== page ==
C++ functions are first-class objects in Python and can be used wherever Python functions can be used, including for dynamically constructing classes.

The C++ code used for the examples below can be found here, and it is assumed that that code is loaded at the start of any session. Download it, save it under the name features.h, and load it:

>>> import cppyy
>>> cppyy.include('features.h')

Free functions

All bound C++ code starts off from the global C++ namespace, represented in Python by gbl. This namespace, as any other namespace, is treated as a module after it has been loaded. Thus, we can directly import C++ functions that live underneath it.

>>> from cppyy.gbl import global_function, Namespace
>>> global_function == Namespace.global_function

C++ supports overloading, whereas Python supports “duck typing”, so C++ overloads have to be selected dynamically:

>>> global_function(1.)        # selects 'double' overload
>>> global_function(1)         # selects 'int' overload

C++ does a static dispatch at compile time based on the argument types. The dispatch is a selection among overloads (incl. templates) visible at that point in the translation unit. Bound C++ in Python does a dynamic dispatch: it considers all overloads visible _globally_ at that point in the execution. Because the dispatch is fundamentally different (albeit in line with the expectation of the respective languages), differences can occur. Especially if overloads live in different header files and are only an implicit conversion apart.

If the overload selection fails in a specific case, the __overload__ function can be called directly with a signature:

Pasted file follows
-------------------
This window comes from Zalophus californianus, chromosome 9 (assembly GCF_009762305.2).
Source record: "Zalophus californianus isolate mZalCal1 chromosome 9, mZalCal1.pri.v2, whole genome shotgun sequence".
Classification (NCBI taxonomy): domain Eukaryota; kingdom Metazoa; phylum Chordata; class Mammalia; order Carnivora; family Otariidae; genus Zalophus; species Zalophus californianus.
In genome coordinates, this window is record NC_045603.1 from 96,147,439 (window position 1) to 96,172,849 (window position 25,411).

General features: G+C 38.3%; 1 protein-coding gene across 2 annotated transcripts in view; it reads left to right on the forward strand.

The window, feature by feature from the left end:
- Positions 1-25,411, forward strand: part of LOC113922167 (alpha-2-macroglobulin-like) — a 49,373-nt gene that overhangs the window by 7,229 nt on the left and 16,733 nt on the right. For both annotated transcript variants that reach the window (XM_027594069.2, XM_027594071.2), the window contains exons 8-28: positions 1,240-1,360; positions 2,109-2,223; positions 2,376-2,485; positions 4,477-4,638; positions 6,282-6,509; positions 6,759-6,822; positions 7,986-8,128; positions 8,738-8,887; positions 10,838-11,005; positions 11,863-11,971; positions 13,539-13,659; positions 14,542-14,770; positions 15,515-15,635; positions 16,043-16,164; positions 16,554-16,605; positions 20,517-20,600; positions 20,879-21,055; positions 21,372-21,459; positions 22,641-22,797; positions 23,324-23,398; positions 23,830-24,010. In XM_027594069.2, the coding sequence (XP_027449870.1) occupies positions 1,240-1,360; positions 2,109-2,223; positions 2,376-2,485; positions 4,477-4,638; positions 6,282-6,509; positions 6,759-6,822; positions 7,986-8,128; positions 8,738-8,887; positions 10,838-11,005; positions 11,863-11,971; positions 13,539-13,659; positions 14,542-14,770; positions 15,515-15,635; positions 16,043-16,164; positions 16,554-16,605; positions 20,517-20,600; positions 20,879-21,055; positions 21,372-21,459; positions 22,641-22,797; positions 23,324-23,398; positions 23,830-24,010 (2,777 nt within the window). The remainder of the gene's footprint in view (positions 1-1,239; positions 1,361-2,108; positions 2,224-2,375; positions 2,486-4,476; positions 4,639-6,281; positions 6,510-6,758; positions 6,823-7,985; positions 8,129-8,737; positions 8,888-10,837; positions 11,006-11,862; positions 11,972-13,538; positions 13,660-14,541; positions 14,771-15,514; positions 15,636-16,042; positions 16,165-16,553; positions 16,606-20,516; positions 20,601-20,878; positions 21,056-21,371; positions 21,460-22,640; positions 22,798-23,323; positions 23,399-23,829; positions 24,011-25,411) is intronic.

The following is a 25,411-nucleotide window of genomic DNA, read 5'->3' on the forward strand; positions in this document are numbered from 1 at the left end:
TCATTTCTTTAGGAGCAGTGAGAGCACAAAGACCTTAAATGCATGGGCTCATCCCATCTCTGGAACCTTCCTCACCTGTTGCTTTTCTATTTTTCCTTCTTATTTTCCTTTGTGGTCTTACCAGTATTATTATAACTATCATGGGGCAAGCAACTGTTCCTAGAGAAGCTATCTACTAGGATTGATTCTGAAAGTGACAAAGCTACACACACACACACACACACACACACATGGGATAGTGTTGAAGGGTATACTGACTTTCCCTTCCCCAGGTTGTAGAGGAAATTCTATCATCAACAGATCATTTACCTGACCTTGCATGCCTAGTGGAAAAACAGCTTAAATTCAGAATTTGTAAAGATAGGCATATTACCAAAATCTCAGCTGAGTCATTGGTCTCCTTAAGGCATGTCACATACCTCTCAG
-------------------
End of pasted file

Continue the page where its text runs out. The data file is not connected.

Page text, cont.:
>>> global_function.__overload__('double')(1)   # int implicitly converted

*args and **kwds

C++ default arguments work as expected, but python keywords are not (yet) supported. (It is technically possible to support keywords, but for the C++ interface, the formal argument names have no meaning and are not considered part of the API, hence it is not a good idea to use keywords.) Example:

>>> from cppyy.gbl import Concrete
>>> c = Concrete()       # uses default argument
>>> c.m_int
>>> c = Concrete(13)     # uses provided argument
>>> c.m_int
>>> args = (27,)
>>> c = Concrete(*args)  # argument pack
>>> c.m_int


Python callables (functions/lambdas/instances) can be passed to C++ through function pointers and/or std::function. This involves creation of a temporary wrapper, which has the same life time as the Python callable it wraps, so the callable needs to be kept alive on the Python side if the C++ side stores the callback. Example:

>>> from cppyy.gbl import call_int_int
>>> print(call_int_int.__doc__)
int ::call_int_int(int(*)(int,int) f, int i1, int i2)
>>> def add(a, b):
...    return a+b
>>> call_int_int(add, 3, 7)
>>> call_int_int(lambda x, y: x*y, 3, 7)